This limiting of the novels’ narrative possibilities worked fine for the first three books, which were essentially mystery novels. Harry is given a puzzle to solve at the beginning of each, he collects clues along the way, makes wrong guesses, and stumbles into the mystery’s dangerous conclusion still in the dark, then he solves the mystery in the nick of time, saving himself and his friends at the last minute by finally coming up with the right answer.
But Goblet of Fire is a transition in the saga. The subplot of the first three, Voldemort’s struggle to return to power, breaks through to become the what will be the main plot of the final three novels. This is as it has to be. But it’s no longer a mystery novel. It’s a revenge drama.
The problem is that Voldemort has been and continues to be working his magic off stage (and offscreen). Harry and he have up until Goblet never met face to face since their first and nearly fatal for Voldemort encounter when Harry was a baby. In the first two books and movies, Harry fights off avatars of Voldemort. In the third, Prisoner of Azkaban, he thinks he’s threatened by another representative of the dark wizard.
In Goblet of Fire Rowland has Voldemort’s proxy disguised so well that nobody even suspects foul deeds are afoot. Harry has no clue. And because we only know what Harry knows, we have no clue either. Harry, and his audience and readers, are blind to what is in fact the main plot of the story, Voldemort regaining his power and setting out to destroy Harry.
With the main plot taking place out of Harry’s sight (except for little bits he glimpses in dreams whose significance he doesn’t grasp), Rowling uses the Triwizard Tournament as a substitute. It’s meant to provide all the action and suspense and visual thrills.
It’s a giant red herring.
Rowling would have been better off breaking away from the limited first person point of view and following other characters on their adventures, one of those characters being Peter Pettigrew who takes part in two murders and a kidnapping offstage, and who spends a lot of time in the company of Voldemort.
Critics, but not young fans of the novels, complained that the first two movies hewed too closely to the books. They were faithful to the point of turning themselves into dynamic illustrations for the novels, like the moving paintings that line the hallways at Hogwarts. Prisoner of Azkaban broke free of the book only by adopting a brand new visual style, grittier, more gothic, and yet more realistic. Otherwise it stayed faithful to the novel.
Goblet of Fire is the first of the movies to make substantive changes to the storyline. But that’s a relative statement. Mostly it’s a matter of having one secondary character do in the movie what a different secondary character did in the book.
Director Mike Newell and screenwriter push at the narrative outline, stretching it where they can, rearranging some plot points, but they don’t break away from it significantly, except to leave out as much exposition as they feel they can afford to leave out, which turns out to be a bit too much, their judgment on how much the audience can pick up on the fly or fill in from their memories of the book being a little too optimistic.
If only they had thought to dramatize what gets explained hurriedly at the end and given us some scenes with the delightfully cringing and rattishly disgusting Timothy Spall as Pettigrew/Wormtail and Ralph Fiennes as Voldemort, who I expect will be terrific in the next movie, Order of the Phoenix, but who in this one is given no chance to develop his character. He literally explodes onto the scene on the attack and his only dialogue is the usual talking villain stuff of too many action movies. He starts monologuing, as they say in The Incredibles, yakking about his motivations when he should just act on them and kill Harry straight off.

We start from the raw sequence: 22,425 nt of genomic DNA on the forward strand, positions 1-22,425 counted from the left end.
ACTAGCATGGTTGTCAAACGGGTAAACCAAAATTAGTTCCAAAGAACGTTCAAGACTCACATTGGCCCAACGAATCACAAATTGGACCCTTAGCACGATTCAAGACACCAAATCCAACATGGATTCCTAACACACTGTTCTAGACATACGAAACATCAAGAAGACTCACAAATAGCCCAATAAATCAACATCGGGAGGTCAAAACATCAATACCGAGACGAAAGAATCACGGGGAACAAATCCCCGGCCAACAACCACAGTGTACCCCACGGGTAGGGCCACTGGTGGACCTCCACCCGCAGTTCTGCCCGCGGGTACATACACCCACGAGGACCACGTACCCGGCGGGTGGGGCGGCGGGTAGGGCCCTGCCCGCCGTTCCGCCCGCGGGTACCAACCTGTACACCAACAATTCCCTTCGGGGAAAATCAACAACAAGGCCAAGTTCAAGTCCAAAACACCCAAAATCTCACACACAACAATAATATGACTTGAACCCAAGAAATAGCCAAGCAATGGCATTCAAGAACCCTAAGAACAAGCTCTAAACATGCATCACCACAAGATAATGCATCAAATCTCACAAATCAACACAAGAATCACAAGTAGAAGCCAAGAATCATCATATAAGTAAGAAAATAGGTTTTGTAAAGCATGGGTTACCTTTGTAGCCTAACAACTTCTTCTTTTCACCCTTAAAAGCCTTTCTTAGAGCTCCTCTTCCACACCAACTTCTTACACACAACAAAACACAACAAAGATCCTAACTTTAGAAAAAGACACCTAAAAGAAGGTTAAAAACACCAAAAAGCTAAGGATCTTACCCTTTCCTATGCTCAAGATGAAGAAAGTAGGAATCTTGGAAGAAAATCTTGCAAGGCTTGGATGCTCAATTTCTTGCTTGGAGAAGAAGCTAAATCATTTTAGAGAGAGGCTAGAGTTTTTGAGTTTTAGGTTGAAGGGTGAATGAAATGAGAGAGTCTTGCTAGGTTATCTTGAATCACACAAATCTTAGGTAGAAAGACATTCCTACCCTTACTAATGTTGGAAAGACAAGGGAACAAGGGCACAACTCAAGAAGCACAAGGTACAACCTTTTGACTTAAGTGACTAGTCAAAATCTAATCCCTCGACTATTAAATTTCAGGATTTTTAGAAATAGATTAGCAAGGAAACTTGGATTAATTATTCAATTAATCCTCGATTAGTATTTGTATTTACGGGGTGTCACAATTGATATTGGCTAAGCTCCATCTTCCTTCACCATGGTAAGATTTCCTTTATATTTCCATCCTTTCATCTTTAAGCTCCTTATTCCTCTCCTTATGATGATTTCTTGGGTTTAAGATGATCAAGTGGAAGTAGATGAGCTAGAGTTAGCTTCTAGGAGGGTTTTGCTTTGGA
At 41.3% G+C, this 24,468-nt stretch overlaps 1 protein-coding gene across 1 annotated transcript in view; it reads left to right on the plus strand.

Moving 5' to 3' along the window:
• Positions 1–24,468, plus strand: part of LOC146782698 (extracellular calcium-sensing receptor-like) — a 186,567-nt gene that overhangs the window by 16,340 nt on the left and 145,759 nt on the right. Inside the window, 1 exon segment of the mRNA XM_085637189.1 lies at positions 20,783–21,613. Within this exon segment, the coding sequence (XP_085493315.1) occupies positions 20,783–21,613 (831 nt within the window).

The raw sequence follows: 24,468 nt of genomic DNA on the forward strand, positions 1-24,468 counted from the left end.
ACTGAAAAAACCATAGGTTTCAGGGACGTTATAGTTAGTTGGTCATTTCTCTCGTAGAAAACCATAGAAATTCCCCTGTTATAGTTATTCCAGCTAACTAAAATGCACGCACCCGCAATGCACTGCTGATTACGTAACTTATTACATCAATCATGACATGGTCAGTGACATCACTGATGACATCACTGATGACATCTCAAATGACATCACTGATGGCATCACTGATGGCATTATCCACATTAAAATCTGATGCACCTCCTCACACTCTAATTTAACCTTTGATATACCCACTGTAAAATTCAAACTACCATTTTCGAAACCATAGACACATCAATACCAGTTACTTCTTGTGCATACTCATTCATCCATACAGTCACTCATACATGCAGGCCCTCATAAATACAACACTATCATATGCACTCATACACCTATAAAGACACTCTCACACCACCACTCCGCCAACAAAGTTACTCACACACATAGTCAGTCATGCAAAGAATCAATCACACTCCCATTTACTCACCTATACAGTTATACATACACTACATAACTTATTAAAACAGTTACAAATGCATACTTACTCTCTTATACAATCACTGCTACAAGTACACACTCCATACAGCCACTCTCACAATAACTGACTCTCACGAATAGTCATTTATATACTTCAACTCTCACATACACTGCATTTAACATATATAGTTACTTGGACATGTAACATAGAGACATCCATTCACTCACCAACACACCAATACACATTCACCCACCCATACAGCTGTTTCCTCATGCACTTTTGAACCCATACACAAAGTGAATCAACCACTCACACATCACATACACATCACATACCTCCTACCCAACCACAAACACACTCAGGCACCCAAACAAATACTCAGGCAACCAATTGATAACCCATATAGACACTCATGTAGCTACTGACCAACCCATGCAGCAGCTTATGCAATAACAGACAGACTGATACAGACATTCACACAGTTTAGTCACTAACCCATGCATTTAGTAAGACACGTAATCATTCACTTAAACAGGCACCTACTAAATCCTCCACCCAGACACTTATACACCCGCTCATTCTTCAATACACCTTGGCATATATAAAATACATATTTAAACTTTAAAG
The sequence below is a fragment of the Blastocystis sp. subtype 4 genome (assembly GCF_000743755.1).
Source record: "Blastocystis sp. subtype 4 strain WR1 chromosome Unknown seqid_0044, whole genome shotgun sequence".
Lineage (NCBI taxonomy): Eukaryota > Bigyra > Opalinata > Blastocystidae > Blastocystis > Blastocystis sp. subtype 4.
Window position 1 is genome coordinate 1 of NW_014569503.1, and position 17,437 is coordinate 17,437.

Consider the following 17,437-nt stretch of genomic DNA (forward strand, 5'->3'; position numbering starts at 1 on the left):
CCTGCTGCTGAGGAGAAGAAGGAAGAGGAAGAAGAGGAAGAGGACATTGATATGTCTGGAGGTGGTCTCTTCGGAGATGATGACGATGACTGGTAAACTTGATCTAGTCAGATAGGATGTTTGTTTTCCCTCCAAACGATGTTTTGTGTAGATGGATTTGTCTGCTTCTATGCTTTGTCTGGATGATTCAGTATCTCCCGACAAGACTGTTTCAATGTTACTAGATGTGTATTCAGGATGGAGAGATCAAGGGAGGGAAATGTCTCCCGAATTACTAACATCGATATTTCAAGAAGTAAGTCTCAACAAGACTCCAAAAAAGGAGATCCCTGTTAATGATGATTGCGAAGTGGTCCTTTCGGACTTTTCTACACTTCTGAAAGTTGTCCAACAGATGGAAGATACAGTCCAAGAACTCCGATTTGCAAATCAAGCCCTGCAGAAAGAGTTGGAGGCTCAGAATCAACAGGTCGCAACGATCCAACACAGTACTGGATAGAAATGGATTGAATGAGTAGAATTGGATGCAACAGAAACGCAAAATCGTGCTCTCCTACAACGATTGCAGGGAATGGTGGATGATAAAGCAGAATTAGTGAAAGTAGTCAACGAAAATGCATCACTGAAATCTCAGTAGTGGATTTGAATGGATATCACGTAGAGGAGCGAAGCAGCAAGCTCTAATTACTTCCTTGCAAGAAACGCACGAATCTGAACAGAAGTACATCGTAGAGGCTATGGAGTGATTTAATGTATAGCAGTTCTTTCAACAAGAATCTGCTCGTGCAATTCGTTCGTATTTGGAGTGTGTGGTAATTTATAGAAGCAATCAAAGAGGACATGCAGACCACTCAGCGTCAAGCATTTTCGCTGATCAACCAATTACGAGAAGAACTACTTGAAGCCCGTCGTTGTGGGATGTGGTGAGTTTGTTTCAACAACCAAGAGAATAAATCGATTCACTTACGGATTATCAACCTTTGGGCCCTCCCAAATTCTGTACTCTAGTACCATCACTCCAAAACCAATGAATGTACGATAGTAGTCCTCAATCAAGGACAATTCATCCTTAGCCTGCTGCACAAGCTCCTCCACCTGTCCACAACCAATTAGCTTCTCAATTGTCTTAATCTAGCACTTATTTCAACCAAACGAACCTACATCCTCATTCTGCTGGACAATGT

As it turns out, with the Triwizard Tournament being meaningless and the main plot happening out of sight and the adult eccentrics reduced to quick sketches of their formerly detailed Dickensian caricatures, the heart and soul of the movie is the relationship between Harry, Ron, and Hermione.
The three are as much in transition as the plot of their novel. Ron is struggling to break free from his role as Harry’s sidekick. Hermione is struggling to break free of her role as nerdy tom-boy chum. She wants to become a romantic heroine in her own right. And Harry, who previously has been incredibly generous in his regard for both of them and depended on their work as a team, is asserting his own hero’s ego.
In short, their story is all about hurt feelings and the sort of painful misunderstandings that occur when friends who used to take each other’s love and support for granted discover that they are isolated individuals, strangers to each other at the core. We can guess that this bodes well for Ron and Hermione who need to get to know each other all over again as a young man and a young woman.
What it means for Harry though is likely a future loneliness. Heroes do not make good friends. They can’t be there for you because they have to be there for everybody.
I don’t know if Rowling intends to take things that far, if by the end of the last book Harry will be estranged permanently from Ron and Hermione. But that possibility certainly seems to have meant more to Mike Newell than the magical side of the story.
Not surprisingly then, the most gut-wrenching scene in the movie isn’t the death of an important and likeable character. It’s a single scene at the Yule Ball. Harry and Ron are sitting sulkily in a corner away from the dance floor, taking out their own hurt feelings on their dates, hardly acknowledging either girl’s presence except to refuse to dance any more with them.
The scene ends with a shot of several girls, abandoned or insulted by their dates, crying and comforting each other, with our heroes walking off.
It’s a painful moment and Newell holds it, as if he wants his young audience to take notes. The lesson of the day is that even in a world full of dark wizards, fire-breathing dragons, Death Eaters, dementors, and water demons, sometimes the worst hurts are those we inflict on each other through small acts of selfishness, spite, and misplaced pride.